Metro Atlanta spared in latest round of closures.
Cincinnati,OH based Macy's today confirmed another 59 stores it plans to close in the coming months. Today's news comes on the heels of an earlier announcement of nine other stores it had either already closed or was about to liquidate. While retail observers speculated that Macy's stores in Savannah's Oglethorpe Mall and Peachtree Mall in Columbus were "most likely to close," neither was included in this round of closures. (Last year's announcement was for "100 store closures," and with this recent news bringing the confirmed count to 68, there could still be more closures to come.)
The only Georgia store slated for closure is at Georgia Square Mall in Athens. Opened in 1981, the 121,000 square foot two level Macy's store was included in a list of "Year-End Closings." Although no closure timeline was provided, a store employee with whom I spoke indicated that the store will be closed by early March. Georgia Square Mall is owned and operated by Atlanta based Hendon Properties, which until 2014 owned North DeKalb Mall in Atlanta, where Macy's closed its store early last year.
In addition to the Savannah and Columbus stores, there was speculation that Macy's stores at Gwinnett Place Mall, Northlake Mall, Arbor Place, South DeKalb Mall and Greenbriar Mall could be included in the closure announcement but all seem to have survived...for now.
One curious inclusion in the list of closures was the 188,000 square foot Macy's in Kenner, LA at The Esplanade. The Kenner store, located in the greater New Orleans area, first opened in 1986, but closed in 2005 after suffering severe damage from Hurricane Katrina. The mall also suffered damage but reopened a few months after Katrina, in late 2005. Macy's reportedly went back and forth on its plans to reopen at the mall before officially making its announcement in 2007 and reopening in 2008. “Returning to the New Orleans market has been a top priority for us,” said Ed Holman, chairman and CEO of Macy’s South at the time of the announcement. Clearly things have changed.
The two oldest stores on the closure list are the the downtown Minneapolis store which first opened as Dayton's in 1902, and Eastland Center in Harper Woods, MI, which opened in 1957 as Hudson's.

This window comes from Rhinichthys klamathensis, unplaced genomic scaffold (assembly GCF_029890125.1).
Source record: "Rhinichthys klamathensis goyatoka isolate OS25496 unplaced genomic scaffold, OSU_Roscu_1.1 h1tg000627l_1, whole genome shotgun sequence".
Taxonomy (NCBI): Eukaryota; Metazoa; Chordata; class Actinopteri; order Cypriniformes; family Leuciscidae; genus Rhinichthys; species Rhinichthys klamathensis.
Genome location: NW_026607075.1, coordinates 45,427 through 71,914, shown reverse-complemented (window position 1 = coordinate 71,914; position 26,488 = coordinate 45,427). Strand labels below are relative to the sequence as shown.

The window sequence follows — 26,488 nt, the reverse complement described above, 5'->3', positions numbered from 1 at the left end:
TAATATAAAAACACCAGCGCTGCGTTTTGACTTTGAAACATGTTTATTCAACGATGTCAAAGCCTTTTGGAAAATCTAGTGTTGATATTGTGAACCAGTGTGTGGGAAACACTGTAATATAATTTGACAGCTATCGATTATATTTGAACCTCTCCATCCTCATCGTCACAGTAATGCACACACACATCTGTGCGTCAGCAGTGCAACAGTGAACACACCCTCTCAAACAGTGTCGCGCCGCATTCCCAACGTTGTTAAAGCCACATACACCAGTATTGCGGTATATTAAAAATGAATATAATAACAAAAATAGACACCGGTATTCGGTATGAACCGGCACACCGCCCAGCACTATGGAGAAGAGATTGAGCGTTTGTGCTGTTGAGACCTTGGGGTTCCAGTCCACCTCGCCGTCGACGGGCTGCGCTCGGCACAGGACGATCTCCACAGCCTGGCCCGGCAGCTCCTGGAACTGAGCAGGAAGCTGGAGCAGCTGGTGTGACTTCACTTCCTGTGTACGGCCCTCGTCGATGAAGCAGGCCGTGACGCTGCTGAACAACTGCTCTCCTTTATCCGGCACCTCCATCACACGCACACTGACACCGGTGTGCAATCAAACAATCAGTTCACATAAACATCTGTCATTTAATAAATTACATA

The newest stores on the closure list are the Macy's at Nampa Gateway Center in Nampa, ID, which opened in 2009, and the Kenner store which (re)opened in 2008.
In addition to the downtown Minneapolis store which Macy's sold for over $40 million, the company is also closing its downtown Portland, OR store, which opened in 2007. The Macy's on Peachtree Street in downtown Atlanta, originally Davison's, closed in 2003.
The retail giant said it will also be cutting "layers of management'' at its central operations, and paring down the number of managers at individual stores, leading to a loss of roughly 6,200 more jobs.
"We continue to experience declining traffic in our stores where the majority of our business is still transacted,'' Terry Lundgren, Macy's CEO said in a statement. With regard to the store closings he added, "we are closing locations that are unproductive or are no longer robust shopping destinations due to changes in the local retail shopping landscape...These are never easy decisions.''
Lundgren, who has been at the company's helm since 2003, will step down as CEO later this year. Jeff Gennette, 55, who was elected president of Macy's in 2014, will assume the CEO position during the first quarter. Lundgren, 64, will continue as executive chairman and work alongside Gennette for an undetermined amount of time.
The complete announcement from Macy's can be found here.
In other retail news, Hoffman Estates, Illinois based Sears Holdings, the parent company of Kmart and Sears, also announced plans to close 150 stores (108 Kmart stores and 42 Sears) by April. In the case of Sears and Kmart, metro Atlanta was again spared from the closure list but Savannah and Columbus were not so lucky.
Kmart stores at 33 W. Montgomery Cross Road in Savannah, 3200 Macon Road in Columbus, 365 Habersham Village Circle in Cornelia and 1601 Highway 40 East in Kingsland are all slated to close. In addition, Sears stores at Albany Mall in Albany and Columbus Park Crossing in Columbus are expected to close.
This latest round of closures will bring the total number of stores that Sears Holdings has closed this fiscal year to more than 200. These moves will leave the company with fewer than 1,500 stores by mid 2017, down nearly 60% from 2011, when Sears [Holdings] had more than 3,500 stores.
Business Insider's report including the full list of store closures can be found here.